Here’s what we know: You have a mandate to upgrade your compliance technology, at least some budget to do it, and sky-high expectations for improved operational efficiency and robust data reporting.
At least that’s what the results of our compliance technology survey tell us. Are we close?
Over the course of a month, we polled 118 compliance professionals who have some level of involvement in the technology decision-making process at their organizations. The results helped inform the advice and expert analysis in our “Practical guide to compliance technology” special report in the pages of the upcoming September/October issue of the magazine and the content on our Website over the past few weeks.
How do you make sure you end up with the right technology for your needs? How do you better use the piles of data you’re accumulating to demonstrate ROI? What skills will you need 3, 5, 10 years from now as a result of the rapid advances in technology?
Before jumping too far ahead for answers, take a few minutes to benchmark your challenges against those of your peers:
Lots of you are shopping around. Exactly 50 percent of our survey respondents said they were currently evaluating options for an upgrade of their compliance technology, with another 18.6 percent in the middle of implementing new software. Just 13.6 percent indicated they weren’t considering a technological change.
With new technology, of course, comes new costs—something many seem armed to handle. About 50 percent of those surveyed said their budget for technology was larger than it was three years ago, with just 10 percent indicating they had less money to spend.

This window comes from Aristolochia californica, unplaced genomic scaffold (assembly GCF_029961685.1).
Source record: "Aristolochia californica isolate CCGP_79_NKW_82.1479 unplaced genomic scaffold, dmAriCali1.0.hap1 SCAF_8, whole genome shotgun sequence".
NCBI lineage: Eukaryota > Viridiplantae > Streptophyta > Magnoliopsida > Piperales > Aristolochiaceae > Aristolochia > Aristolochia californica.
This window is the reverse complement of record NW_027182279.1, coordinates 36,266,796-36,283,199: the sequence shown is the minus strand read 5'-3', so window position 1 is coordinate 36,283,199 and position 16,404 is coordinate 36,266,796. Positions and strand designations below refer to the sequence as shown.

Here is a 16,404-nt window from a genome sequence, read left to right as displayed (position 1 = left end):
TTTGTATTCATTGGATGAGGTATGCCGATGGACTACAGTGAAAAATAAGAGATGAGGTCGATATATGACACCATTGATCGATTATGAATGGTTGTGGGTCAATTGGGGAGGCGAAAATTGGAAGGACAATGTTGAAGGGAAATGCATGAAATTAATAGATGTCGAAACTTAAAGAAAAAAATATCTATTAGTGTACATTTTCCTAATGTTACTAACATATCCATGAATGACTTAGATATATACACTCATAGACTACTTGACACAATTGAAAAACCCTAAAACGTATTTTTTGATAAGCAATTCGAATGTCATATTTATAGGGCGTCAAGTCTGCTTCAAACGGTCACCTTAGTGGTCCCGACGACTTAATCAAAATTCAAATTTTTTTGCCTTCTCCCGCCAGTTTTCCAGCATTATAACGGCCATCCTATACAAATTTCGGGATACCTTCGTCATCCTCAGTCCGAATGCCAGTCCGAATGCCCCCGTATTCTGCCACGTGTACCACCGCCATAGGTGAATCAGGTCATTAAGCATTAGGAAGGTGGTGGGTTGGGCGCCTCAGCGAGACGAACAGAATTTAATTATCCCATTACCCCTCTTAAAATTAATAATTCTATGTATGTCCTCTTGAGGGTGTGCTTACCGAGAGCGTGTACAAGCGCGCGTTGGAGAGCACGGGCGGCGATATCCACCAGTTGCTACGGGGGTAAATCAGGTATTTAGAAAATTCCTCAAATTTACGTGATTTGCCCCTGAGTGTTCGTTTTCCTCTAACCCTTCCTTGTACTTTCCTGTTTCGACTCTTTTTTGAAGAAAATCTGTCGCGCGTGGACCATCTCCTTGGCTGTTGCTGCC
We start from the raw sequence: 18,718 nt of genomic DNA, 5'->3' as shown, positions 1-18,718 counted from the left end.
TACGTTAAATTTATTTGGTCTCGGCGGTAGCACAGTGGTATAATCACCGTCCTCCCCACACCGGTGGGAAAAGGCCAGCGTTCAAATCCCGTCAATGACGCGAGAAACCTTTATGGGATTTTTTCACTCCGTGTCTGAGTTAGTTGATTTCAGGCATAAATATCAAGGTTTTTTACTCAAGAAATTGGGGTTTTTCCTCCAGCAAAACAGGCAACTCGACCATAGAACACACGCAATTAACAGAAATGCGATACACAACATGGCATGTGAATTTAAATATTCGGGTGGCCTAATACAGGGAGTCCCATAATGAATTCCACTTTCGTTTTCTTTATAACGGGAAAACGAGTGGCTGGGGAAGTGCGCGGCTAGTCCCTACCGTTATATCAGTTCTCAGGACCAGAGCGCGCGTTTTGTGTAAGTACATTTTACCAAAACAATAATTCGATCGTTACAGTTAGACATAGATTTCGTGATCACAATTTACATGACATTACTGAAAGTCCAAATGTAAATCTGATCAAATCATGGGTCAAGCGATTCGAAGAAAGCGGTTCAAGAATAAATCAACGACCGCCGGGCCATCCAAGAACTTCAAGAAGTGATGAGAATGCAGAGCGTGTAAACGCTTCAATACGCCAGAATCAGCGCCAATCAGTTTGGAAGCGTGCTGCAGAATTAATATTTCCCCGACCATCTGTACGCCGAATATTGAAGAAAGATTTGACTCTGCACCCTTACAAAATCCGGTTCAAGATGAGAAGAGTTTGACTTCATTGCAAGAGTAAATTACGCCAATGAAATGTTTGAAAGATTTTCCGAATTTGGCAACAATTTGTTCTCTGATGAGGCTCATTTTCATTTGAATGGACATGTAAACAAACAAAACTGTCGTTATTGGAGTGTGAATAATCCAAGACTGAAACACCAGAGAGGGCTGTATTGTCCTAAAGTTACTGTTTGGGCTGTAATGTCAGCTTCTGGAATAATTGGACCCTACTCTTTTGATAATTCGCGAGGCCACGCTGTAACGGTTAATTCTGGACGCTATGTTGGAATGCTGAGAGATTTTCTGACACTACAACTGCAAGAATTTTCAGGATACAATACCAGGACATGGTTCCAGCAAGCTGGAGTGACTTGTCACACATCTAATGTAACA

New costs have to be justified. About 30 percent of those who answered our survey said demonstrating a return on investment for new technology was the most difficult thing about implementing new software.
Compliance analytics is having a moment. About 82 percent of those polled want to learn more about compliance analytics, more than any other topic in our survey, and almost 40 percent are looking at implementing a data analytics software solution. Why are so many interested in wrangling with Big Data? Two-thirds of respondents are facing increased expectations for compliance-related analytics from senior management.
Automation is among the top goals. “Process efficiency” and “replacing manual process” were the top two answers to a question about the problems compliance practitioners were trying to solve with technology. When asked about the most effective argument in making the case for a technology investment, “process efficiency” was again the top answer.
Implementing change without rocking the boat. “Ease of use” was the most popular answer to our question about the most important considerations when choosing new technology. Managing any change can be tough, but it can be especially difficult with new technology tools. Nearly 35 percent of those polled indicated “getting staff to buy in” was the most difficult part of implementing a new software solution.